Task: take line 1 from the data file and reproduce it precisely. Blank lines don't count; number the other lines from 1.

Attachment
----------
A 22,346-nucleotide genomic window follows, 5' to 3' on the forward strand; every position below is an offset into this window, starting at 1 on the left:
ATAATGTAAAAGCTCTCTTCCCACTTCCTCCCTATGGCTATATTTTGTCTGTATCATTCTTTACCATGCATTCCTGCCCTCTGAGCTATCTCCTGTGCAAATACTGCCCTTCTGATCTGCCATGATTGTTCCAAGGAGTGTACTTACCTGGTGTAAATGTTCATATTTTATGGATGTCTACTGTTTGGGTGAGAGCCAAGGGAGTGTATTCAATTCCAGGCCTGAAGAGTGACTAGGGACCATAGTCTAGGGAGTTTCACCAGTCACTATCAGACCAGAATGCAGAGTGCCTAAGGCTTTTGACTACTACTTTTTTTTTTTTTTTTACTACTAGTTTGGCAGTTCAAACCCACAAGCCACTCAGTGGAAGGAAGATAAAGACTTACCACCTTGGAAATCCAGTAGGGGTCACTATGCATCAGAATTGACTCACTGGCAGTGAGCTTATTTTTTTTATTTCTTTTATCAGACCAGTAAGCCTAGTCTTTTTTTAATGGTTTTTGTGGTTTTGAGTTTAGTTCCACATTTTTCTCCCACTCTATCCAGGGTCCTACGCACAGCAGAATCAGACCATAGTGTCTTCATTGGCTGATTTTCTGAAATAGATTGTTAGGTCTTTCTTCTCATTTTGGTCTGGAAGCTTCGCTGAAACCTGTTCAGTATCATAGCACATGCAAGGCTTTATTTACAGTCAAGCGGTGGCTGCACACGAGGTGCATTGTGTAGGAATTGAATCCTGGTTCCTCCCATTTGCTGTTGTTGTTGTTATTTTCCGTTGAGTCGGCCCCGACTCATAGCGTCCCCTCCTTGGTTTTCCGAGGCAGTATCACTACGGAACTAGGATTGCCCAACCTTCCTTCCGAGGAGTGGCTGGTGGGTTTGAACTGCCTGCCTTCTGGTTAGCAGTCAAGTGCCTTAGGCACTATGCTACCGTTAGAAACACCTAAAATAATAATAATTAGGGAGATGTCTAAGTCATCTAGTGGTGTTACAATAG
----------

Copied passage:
A 22,346-nucleotide genomic window follows, 5' to 3' on the forward strand; every position below is an offset into this window, starting at 1 on the left: